This fall, after invitations from a friend my wife taught with, we tried a different church. It is a very large church with (at that time) five different campus locations, mostly in the Northeast part of the cities. From the first time I heard this new Senior Pastor talk, I was once again hooked. His vision was even bolder than our former Senior Pastor. The boldness of this church allowed them to grow from a congregation of 350 to over 18,000 in less than 30 years. And we found out, that was only the beginning.

The church is committed to have a campus location in the Twin Cities that is no more than 20 minutes away from any resident. And they want that to happen in ten years or less. They are just finishing a huge campus in Woodbury and have just started a temporary location in Coon Rapids. Everything this church does, it does with purpose, vision and excellence. It really knows how to "do church" the right way. Thousands of lost or broken people from broken lives have walked through the doors of one of the campus locations and found God. People who have tried church before and disliked it, have found a real and relevant worship experience which really matters.

I don't know where this will end up. All I know is this - it is going to be quite a ride. And we are going to be on it. We have signed up to be a part of this "crew" - a part of this vision. It is exciting. It is exciting to look forward to Sunday morning worship once again. It is exciting knowing that we are once again part of Kingdom building, both near and afar.

So on this Thanksgiving weekend, the thing that I am the most thankful for is this - God led us to this church on that day in early fall. We were led there for a reason, for a purpose. It got us reconnected and re-energized once again. It is time to get back in the game again. The stakes could not be higher, and my period of slumber is over.

Thursday, November 28, 2013

The day following the feast....


"For many, this is one of the best days of the year!"
It started about mid-morning. As with every year, my wife bought one of the biggest birds she could find at the store. I don't know for sure how much it weighed, but I do know it was over 20 pounds. Since the bird was that size, the prep started early in the morning and soon the house was filled with the aromas we wait for all year long.
Our family is like most. Large, and sometimes rowdy. It is a challenge to keep the peace to ensure the day does not turn out to be stressful or unpleasant. There is football on, a fire in the hearth, and some fine wine served. Some churches offer worship in the morning and many charities host meals for those who have nowhere to go to share this special meal.
After the meal is finished, and the dishes rinsed, everybody retires to a comfortable chair to either visit, watch football, or maybe even a cat nap. Pies and coffee are in the offing for later. Once the visit is over, the final cleanup starts and the guests (hopefully) have a safe journey back home. Another wonderful Thanksgiving is now behind us.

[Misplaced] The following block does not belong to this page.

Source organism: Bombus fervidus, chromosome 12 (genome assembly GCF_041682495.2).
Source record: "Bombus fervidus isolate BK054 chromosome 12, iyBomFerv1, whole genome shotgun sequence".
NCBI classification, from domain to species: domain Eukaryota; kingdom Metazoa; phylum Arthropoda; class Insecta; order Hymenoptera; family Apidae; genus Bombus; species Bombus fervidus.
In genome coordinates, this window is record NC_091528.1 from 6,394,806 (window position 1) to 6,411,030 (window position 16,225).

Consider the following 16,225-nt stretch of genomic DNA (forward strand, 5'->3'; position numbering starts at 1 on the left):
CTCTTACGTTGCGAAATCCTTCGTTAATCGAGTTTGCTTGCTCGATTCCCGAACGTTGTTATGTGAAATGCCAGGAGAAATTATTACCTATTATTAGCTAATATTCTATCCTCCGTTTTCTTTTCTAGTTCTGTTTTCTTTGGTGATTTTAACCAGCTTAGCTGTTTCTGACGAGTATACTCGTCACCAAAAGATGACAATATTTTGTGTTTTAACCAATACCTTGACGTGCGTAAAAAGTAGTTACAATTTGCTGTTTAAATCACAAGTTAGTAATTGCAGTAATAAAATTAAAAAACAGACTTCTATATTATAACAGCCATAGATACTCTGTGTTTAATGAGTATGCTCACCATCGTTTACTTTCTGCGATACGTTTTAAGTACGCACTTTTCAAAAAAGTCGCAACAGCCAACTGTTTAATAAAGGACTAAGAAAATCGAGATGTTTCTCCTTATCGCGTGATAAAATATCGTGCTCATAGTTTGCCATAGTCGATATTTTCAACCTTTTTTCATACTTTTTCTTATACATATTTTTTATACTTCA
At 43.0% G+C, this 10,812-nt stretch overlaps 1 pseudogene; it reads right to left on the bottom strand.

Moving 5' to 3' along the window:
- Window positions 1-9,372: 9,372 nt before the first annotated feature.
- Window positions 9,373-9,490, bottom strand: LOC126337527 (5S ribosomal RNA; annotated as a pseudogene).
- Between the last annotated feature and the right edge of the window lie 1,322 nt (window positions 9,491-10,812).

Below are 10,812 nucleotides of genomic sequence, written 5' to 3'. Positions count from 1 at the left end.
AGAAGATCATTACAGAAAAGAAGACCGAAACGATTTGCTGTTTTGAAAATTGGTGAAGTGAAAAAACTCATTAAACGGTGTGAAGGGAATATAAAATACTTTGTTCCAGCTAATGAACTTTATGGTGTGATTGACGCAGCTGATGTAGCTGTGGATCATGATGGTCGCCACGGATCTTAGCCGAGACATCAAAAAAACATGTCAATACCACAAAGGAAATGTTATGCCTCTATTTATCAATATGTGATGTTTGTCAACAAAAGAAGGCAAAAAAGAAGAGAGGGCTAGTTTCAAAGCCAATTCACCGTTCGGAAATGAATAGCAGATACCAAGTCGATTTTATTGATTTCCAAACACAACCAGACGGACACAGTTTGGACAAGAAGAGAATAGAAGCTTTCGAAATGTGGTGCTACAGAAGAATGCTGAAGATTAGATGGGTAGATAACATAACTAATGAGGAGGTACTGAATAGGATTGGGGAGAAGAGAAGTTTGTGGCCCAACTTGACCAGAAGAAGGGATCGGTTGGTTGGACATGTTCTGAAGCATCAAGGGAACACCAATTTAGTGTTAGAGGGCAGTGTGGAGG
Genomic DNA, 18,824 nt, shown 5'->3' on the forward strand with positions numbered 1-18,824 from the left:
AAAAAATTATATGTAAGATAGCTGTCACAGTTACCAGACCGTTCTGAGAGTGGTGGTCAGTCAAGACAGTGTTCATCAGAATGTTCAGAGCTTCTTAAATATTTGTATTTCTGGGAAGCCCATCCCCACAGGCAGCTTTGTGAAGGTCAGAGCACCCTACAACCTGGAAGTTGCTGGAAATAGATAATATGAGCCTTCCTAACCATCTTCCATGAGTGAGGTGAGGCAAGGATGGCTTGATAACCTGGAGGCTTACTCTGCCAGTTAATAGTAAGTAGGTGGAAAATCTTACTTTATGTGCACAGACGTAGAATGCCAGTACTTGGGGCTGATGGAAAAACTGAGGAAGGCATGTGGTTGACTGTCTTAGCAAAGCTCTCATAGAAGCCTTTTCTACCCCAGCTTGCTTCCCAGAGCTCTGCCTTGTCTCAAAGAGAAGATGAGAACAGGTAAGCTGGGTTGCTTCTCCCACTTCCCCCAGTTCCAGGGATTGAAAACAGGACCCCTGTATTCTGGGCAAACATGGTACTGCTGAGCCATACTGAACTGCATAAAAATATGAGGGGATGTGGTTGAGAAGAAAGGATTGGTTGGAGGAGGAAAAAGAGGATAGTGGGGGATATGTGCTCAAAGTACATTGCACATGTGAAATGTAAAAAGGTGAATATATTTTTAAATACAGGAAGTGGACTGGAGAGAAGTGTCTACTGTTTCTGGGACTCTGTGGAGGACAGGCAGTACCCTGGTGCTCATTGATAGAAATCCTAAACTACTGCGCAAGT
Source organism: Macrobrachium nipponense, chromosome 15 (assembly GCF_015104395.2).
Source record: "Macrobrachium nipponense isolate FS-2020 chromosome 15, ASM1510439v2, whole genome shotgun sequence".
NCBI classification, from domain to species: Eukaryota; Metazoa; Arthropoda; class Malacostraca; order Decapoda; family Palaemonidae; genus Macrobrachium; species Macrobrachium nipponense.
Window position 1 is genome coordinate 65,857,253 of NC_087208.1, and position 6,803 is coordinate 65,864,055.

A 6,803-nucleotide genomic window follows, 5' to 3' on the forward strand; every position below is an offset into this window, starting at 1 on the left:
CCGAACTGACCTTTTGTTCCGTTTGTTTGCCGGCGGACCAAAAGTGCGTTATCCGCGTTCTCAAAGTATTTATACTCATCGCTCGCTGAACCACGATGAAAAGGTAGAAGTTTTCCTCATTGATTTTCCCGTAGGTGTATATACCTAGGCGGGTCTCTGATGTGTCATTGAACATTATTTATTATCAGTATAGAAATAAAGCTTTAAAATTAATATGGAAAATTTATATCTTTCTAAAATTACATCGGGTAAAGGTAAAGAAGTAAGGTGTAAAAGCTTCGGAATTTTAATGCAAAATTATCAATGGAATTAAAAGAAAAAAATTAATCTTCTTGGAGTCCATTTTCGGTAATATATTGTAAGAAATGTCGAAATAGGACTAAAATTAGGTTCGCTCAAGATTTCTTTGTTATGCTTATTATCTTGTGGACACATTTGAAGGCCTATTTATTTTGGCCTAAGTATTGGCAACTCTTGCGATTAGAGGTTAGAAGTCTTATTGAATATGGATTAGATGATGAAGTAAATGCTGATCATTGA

Sometimes on Thanksgiving we even think about, or are thankful for, the bountiful blessings we receive throughout the year. That is a good thing. However, the day of which I am the most concerned with is the day after Thanksgiving. Often times, the spirit of giving and fellowship is replaced by dog eat dog, "I get mine" behavior that seems to permeate Black Friday shopping. 
I think it is ironic Black Friday was nicknamed that years ago by retail merchants. Most years sales were usually high enough on the Friday after Thanksgiving to take a mediocre year into the "black" (profitable). However, for those who have been out with the masses on Black Friday, the term could now signify either the color of the day (since most sales start long before the sun is up), or the behavior of some who become selfish and intolerant.
I also think about the growing number of folks who show up at shelters on Thanksgiving Day to receive that special meal. There are usually more volunteers present than you can shake a stick at. Much food is served by many smiling faces. There is a host of friendly people there to greet the visitors. That is until Friday. It is then back to normal for the people who struggle to make it each and every day. The volunteers are back to their lives, and the shelters are once again looking for donations to meet the growing need of clients.
Most shelters will tell you they also get a "bump" in donations and volunteers again at Christmas. However, once December is over, often times things get very rough for the needy. By March, most food shelves start looking like Mother Hubbard's Cupboard. Food drives are scheduled during March to help food shelves replenish. However, it is never enough. Today in Minnesota, one out of five families have trouble putting balanced meals on the table. And that is here. Overseas, in the most impoverished of areas, it is estimated that 4,000 children die each and everyday from starvation or malnutrition.